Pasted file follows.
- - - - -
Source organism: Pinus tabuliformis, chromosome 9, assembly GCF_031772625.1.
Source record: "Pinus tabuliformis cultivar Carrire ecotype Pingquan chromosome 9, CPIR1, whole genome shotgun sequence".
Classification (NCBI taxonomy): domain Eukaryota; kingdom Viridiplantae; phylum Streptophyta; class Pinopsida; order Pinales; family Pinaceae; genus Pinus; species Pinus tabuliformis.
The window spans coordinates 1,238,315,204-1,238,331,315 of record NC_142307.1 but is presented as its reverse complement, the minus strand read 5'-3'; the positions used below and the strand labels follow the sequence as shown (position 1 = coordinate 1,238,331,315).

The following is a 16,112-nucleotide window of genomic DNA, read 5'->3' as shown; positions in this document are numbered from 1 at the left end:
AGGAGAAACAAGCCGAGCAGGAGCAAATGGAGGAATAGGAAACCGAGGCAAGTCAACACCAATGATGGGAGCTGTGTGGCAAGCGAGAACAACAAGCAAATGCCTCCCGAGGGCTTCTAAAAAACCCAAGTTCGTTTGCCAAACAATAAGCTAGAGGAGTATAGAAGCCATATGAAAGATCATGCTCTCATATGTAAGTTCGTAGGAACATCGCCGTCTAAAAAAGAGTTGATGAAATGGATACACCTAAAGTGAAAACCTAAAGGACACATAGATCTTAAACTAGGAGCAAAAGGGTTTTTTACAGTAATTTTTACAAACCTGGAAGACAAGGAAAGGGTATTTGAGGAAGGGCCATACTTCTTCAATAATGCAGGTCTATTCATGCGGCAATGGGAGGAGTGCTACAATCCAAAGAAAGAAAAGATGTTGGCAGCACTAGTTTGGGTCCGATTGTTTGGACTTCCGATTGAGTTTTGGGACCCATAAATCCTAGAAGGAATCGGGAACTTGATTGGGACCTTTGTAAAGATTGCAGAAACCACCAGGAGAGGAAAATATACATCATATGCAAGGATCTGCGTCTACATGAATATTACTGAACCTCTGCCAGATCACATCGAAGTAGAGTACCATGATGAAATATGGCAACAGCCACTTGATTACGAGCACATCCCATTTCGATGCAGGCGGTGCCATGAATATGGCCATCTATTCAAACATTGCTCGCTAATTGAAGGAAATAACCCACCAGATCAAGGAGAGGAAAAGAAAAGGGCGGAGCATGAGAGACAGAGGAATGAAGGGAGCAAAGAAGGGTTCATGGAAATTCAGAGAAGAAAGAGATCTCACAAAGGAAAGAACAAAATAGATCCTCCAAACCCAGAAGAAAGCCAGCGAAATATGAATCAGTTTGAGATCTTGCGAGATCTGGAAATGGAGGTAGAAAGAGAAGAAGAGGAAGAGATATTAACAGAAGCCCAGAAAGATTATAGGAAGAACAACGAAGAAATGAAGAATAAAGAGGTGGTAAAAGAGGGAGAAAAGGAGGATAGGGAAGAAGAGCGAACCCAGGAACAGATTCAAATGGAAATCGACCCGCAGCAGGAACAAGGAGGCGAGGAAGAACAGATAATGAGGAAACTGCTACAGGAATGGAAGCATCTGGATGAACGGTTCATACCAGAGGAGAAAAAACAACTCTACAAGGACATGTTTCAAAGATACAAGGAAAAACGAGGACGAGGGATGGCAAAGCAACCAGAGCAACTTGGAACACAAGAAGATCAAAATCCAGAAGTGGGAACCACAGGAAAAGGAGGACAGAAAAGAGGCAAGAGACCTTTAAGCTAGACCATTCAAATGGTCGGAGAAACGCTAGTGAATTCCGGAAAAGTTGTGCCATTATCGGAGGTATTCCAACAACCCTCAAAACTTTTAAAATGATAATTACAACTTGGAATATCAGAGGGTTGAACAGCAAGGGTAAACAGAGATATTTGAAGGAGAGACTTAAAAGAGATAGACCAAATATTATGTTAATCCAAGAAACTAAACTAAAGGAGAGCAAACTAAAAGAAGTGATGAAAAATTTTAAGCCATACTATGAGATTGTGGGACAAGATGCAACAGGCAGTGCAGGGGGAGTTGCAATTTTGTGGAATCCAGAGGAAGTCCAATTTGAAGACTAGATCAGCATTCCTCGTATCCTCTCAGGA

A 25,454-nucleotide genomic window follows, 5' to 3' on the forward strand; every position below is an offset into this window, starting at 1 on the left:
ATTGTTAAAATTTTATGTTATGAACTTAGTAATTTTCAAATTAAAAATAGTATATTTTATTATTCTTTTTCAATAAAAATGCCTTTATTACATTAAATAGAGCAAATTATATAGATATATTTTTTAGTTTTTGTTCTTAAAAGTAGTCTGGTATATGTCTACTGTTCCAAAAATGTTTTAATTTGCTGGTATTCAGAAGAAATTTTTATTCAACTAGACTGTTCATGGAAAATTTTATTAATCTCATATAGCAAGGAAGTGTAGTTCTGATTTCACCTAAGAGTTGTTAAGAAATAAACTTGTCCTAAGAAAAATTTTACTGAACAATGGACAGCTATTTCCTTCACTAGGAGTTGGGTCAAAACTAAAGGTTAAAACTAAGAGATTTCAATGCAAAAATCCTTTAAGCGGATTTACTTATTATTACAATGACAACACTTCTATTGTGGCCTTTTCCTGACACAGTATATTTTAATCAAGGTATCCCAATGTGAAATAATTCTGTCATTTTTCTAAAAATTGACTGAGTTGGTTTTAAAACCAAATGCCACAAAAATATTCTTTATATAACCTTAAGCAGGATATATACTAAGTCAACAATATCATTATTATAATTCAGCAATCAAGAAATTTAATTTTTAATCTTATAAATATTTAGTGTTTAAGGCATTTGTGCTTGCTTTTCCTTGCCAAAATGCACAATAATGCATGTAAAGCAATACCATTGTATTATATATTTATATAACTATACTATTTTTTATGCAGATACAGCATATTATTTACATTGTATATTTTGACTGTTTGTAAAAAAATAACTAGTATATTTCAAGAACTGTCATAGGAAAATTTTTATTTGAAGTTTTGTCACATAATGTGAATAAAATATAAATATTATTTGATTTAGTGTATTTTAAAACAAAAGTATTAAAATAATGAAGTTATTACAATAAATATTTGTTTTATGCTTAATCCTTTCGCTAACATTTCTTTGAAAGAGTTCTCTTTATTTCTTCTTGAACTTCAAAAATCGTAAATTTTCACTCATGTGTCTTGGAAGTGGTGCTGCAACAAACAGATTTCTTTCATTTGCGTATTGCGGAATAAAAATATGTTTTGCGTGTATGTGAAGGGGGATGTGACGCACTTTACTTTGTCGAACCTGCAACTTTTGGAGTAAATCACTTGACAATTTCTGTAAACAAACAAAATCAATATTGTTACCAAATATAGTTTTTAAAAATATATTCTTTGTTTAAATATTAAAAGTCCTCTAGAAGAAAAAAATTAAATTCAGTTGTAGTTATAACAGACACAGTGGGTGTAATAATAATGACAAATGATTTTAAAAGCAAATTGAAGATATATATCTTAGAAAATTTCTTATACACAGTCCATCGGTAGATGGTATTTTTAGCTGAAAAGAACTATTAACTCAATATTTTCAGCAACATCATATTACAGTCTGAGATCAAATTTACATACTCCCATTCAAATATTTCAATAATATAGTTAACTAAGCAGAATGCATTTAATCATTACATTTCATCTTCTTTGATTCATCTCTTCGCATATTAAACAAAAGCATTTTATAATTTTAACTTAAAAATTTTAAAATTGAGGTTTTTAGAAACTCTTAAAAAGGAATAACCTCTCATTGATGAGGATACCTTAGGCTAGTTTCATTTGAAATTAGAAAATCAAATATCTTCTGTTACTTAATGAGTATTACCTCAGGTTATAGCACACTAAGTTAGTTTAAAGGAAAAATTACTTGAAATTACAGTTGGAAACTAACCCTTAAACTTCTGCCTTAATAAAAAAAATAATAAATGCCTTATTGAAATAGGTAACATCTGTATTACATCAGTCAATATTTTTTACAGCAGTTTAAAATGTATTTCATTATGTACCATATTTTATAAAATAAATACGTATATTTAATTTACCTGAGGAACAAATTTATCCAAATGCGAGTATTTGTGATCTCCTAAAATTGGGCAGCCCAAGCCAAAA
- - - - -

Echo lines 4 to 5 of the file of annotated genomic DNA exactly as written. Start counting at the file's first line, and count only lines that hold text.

The window spans coordinates 1,238,315,204-1,238,331,315 of record NC_142307.1 but is presented as its reverse complement, the minus strand read 5'-3'; the positions used below and the strand labels follow the sequence as shown (position 1 = coordinate 1,238,331,315).

The following is a 16,112-nucleotide window of genomic DNA, read 5'->3' as shown; positions in this document are numbered from 1 at the left end: